Fairmont Hotels & Resorts Inc. is a leading owner and operator of luxury and first-class hotels and resorts, with more then 80 properties operated under the Fairmont and Delta banners. The hotels, located in Canada, the United States, Mexico, Bermuda, Barbados, Monaco, and the United Arab Emirates, rely mostly on business travelers. The company also holds real estate interests in some 50 properties through FHR Real Estate Corporation and its share in Legacy Hotels Real Estate Investment Trust.

1886-1999: Fairmont Hotels and Canadian Pacific Hotels & Resorts Intersect

In 1886, William Cornelius Van Horne built and began welcoming guests to Mount Stephen House high in the wilds of the Canadian Rocky Mountains. The guest house was part of Van Horne's vision of creating rest stops along the Canadian Pacific Railway. Considered by some to be a 19th-century visionary, Van Horne declared, according to company literature, "If we can't export the scenery, we'll import the tourists."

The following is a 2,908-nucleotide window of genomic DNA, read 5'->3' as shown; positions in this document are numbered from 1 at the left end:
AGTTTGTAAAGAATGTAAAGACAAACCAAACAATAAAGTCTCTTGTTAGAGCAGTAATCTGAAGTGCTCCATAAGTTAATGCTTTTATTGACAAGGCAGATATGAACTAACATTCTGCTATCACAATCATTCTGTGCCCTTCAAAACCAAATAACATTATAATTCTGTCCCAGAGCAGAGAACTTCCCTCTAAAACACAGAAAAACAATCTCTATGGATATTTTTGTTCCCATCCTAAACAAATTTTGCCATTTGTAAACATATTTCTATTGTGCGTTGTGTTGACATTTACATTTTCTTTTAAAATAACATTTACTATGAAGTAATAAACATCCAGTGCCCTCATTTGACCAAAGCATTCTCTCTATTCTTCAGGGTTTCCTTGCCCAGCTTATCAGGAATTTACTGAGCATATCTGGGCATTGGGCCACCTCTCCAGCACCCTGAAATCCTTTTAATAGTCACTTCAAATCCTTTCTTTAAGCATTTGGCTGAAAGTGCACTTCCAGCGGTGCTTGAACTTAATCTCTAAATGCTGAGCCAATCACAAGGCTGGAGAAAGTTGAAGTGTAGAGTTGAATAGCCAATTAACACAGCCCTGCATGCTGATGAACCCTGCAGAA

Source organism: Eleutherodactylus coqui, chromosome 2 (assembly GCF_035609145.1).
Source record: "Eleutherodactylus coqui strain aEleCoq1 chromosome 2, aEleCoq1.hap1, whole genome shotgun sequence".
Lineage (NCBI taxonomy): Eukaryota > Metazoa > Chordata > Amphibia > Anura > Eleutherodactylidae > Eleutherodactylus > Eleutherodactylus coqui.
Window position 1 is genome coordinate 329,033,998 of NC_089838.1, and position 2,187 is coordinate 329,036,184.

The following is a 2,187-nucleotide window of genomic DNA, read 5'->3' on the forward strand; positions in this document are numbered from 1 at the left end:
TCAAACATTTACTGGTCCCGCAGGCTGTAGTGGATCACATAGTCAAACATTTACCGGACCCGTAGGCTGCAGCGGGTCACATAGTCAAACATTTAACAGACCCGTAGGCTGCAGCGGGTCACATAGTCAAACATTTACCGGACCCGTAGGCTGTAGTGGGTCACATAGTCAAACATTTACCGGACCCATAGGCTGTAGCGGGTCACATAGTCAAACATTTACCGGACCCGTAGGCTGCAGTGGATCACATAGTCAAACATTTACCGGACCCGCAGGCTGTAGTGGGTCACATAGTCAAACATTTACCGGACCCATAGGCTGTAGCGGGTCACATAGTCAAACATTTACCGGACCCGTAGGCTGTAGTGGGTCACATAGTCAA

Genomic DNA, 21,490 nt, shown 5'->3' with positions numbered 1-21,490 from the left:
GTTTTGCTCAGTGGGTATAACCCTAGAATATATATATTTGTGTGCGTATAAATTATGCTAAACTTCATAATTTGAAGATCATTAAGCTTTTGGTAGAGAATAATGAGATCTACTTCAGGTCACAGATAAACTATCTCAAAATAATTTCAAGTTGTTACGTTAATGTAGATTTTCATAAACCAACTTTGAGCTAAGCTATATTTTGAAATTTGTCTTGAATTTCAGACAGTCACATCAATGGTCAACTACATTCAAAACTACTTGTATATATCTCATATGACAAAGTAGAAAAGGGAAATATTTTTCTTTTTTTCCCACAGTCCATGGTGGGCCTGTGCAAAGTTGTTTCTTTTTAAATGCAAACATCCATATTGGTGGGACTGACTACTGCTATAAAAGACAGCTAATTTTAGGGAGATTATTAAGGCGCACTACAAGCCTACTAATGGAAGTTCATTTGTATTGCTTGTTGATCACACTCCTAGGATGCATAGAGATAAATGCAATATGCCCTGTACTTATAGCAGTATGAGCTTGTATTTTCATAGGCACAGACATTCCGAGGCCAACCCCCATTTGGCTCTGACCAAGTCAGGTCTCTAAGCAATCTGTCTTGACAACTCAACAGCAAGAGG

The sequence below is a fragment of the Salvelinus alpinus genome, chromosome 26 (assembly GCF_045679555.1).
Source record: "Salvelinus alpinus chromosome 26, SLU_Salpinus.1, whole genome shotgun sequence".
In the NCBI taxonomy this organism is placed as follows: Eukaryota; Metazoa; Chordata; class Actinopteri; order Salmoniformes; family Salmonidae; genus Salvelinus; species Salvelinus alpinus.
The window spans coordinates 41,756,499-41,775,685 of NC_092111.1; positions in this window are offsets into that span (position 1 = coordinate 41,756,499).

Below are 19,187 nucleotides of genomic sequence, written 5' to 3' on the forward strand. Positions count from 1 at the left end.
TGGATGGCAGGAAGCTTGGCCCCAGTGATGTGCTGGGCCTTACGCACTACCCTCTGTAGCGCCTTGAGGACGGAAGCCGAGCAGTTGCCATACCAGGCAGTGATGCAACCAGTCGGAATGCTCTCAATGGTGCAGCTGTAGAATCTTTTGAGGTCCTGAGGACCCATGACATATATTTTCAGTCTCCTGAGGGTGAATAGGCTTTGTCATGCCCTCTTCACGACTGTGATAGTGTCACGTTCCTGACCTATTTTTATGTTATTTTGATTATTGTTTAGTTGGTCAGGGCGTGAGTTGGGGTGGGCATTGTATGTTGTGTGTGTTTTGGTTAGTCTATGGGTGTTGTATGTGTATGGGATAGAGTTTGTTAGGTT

Van Horne's business, which, in time, came to be called Canadian Pacific Hotels & Resorts, built or acquired other hotels in the years that followed: Banff Springs in 1888, Chateau Lake Louise in 1890, and Le Chateau Frontenac in 1893. During the next century, his company continued to expand across Canada and, by 1997, Canadian Pacific Limited, under the direction of CEO Bill Fatt, either owned or managed 25 properties with approximately 11,000 guestrooms under its luxury brand, Canadian Pacific Hotels. In 1998, it bought the Canadian National Railway Company's hotel chain. This purchase brought with it ownership of seven hotels, including the Chateau Laurier in Ottawa and the Jasper Park Lodge in Alberta, and made Canadian Pacific the largest owner-operated hotel company in Canada. The company had hotels as far west as Victoria, British Columbia, and as far east as St. John's, Newfoundland.